The legislator said recognition at the program “represents that you have labored, questioned, sacrificed and, no doubt, along the way, you have chipped a tooth or two, scraped your knees, fell down a few times, shed a pound or two, lost a little sleep, left a friend or two behind.”
Even so, he said, honored students have shown themselves to be determined, and “Don’t stop now.”
Jefferson cited current issues facing America, gun violence, global warming, constitutionality of same-sex marriage, North Korea arms, education and tax reform, increasing student loan debt, conflict in the Middle East, and still the challenge of the “color lie.”
He asked students to live life with passion “because passion is power.” He called for civility and character, noting, “America, Louisiana, Dillard and your families are all depending on you.”
Some 155 students were listed on the Dean’s List with 3.5 or higher in fall 2012, with 180 listed on the honor roll with 3.2-3.49. In spring 2012, 130 students were on the Dean’s List, with another 147 on the honor roll. Seniors lined up at 10:45 to march in along with honored students.
Jefferson, a native of Arcadia, served as an administrative assistant to former President Samuel Dubois Cook from 1994-1998 and as dean of students from 1998-2001. A lawyer who was elected to the Louisiana House in 2011, he also serves on the Board of Supervisors for the Southern University System. He also is a member of Alpha Phi Alpha Fraternity.
Dillard University is pleased to present the Broadway sensation Dreamgirls performed by Dillard University students with a special guest appearance by Tony Award and Grammy Award winner Jennifer Holliday. Ms. Holliday has been proclaimed by both critics and fans alike as one of history’s greatest Broadway legends. Over 25 years ago, Miss Holliday’s show-stopping, heart-wrenching performance of the torch ballad “And I’m Telling You, I’m Not Going” in the smash hit Broadway musical, Dreamgirls, made her a household name and introduced her big soulful voice to the world. The event will be staged in Lawless Chapel & Assembly Center at 8:00 p.m. on May 9, 2013. Individual tickets are $25.00 each.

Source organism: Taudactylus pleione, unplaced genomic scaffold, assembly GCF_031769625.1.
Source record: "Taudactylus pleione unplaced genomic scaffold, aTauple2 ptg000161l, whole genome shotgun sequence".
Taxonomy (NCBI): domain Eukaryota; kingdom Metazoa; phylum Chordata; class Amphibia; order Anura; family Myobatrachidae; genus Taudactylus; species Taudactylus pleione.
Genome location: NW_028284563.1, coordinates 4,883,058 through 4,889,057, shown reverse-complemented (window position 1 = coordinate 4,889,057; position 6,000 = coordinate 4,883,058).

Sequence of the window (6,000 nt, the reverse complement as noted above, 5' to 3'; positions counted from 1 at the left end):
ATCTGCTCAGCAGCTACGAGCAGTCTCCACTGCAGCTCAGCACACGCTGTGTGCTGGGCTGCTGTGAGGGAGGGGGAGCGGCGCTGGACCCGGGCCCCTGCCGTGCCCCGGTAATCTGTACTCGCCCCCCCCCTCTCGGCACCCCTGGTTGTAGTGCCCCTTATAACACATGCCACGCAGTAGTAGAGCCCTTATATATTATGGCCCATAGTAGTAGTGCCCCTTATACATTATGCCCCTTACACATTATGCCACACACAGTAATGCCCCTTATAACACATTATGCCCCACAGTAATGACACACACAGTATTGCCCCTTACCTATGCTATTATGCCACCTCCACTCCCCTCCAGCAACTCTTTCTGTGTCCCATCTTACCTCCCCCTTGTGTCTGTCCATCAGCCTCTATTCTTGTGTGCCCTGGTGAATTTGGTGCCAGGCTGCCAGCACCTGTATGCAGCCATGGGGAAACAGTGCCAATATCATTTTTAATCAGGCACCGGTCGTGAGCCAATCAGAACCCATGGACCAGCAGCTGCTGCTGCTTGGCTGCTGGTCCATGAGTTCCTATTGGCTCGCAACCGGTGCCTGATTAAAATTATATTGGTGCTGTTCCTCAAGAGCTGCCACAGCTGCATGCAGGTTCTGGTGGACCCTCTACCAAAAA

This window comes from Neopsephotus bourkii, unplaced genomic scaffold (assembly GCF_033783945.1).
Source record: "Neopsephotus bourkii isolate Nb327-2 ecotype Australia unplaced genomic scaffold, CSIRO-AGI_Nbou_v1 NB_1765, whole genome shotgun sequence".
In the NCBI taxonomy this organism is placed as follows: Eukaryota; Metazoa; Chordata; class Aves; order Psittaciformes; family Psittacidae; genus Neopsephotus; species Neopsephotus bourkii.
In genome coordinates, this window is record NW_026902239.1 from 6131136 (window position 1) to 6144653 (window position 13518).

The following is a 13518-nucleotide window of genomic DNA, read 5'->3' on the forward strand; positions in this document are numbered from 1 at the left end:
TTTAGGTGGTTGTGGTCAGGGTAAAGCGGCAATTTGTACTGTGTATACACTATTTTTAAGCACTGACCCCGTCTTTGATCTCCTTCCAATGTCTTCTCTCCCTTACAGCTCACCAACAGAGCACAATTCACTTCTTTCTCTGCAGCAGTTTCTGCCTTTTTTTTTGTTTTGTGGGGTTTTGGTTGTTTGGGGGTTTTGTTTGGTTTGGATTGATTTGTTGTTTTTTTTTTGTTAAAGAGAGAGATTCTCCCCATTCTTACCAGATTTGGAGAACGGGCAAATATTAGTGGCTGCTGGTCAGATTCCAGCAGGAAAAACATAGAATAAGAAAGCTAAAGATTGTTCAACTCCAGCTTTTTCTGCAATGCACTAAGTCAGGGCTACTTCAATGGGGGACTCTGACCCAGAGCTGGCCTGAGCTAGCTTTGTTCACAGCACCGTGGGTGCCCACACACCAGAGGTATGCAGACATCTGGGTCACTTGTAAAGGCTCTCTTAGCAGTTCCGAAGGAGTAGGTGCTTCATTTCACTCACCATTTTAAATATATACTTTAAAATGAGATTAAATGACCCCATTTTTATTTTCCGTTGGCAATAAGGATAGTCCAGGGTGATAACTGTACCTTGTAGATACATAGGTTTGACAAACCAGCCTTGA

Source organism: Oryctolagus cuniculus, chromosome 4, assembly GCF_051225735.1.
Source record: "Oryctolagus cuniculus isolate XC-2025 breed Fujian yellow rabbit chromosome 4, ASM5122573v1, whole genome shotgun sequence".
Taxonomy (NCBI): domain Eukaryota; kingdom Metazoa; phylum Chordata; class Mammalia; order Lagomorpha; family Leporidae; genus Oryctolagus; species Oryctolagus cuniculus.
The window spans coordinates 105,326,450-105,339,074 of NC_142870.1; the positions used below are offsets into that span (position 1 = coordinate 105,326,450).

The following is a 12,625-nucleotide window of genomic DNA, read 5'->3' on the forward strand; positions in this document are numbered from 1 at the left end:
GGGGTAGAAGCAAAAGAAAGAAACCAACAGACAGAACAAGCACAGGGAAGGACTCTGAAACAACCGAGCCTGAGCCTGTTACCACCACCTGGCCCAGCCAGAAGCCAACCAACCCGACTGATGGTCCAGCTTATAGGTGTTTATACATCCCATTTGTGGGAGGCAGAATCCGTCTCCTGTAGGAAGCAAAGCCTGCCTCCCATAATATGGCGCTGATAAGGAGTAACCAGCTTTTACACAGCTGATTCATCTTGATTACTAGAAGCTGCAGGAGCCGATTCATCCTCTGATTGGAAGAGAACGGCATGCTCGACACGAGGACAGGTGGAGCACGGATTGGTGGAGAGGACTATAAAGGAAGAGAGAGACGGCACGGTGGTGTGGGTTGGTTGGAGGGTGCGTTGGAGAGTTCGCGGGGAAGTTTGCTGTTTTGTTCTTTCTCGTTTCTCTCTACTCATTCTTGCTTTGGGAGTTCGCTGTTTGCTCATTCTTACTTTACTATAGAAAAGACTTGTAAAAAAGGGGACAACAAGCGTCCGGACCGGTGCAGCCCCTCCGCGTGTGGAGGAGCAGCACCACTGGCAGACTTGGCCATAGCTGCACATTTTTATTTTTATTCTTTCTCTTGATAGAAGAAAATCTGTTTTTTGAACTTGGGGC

In previous years, this annual fundraiser has featured Grammy-winning talent such as Nancy Wilson, Roberta Flack, the Four Tops, Patti LaBelle, and the Chi-Lites, as well as members of the O’Jays, the Manhattans, the Temptations, and New Edition. It has blossomed into a great family event and a staple of New Orleans’ spring entertainment calendar. Most significantly, important scholarship funds have been raised to assist deserving and highly motivated students.
The Dillard University Theater, now in its 77th season is one of the oldest HBCU theater programs in the country. The theater program provides rigorous professional training in a liberal arts context for future actors, directors, designers, managers, teachers, scholars and related theatre occupations. Committed to the aesthetics of Black theatre and creating globally aware artists, the Dillard theatre program perpetuates the highest standards possible as evidenced by its nomination and subsequent recognition during the 25th Annual Big Easy Theater Awards in New Orleans. Their production of “Two Trains Running” was the winner of a 2012 Big Easy Theater Award for Best University Production. The awards were announced by the Foundation for Entertainment, Development and Education (FEDE) which provides grants to support arts and education.
Jennifer Holliday has been proclaimed by both critics and fans alike as one of history’s greatest Broadway legends. Over 25 years ago, Miss Holliday’s show-stopping, heart-wrenching performance of the torch ballad “And I’m Telling You, I’m Not Going” in the smash hit Broadway musical, Dreamgirls, made her a household name and introduced her big soulful voice to the world. Her portrayal of Effie “Melody” White, a role which she co-created, not only brought theatergoers to their feet for 8 performances a week, but also garnered her a Tony Award for Best Actress in a Musical and her first Grammy Award for Best R&B Female Vocalist.
Born and raised in Houston, Texas, Holliday went straight from the Pleasant Grove Baptist Church Choir to the Broadway stage in the Big Apple. One Sunday, while singing in the church choir, she was discovered by dancer Jamie Patterson who was touring in the national company of A Chorus Line. Jamie not only set up an audition for Jennifer in New York for the show Your Arms Are Too Short To Box With God, but he also bought her an airline ticket and made arrangements for her to stay with his aunt. During the audition with the show’s creator and director, Vinnette Carroll, Jennifer sang her favorite hymn, “God Will Take Care Of You.” And that He did. She was hired for the show that same day.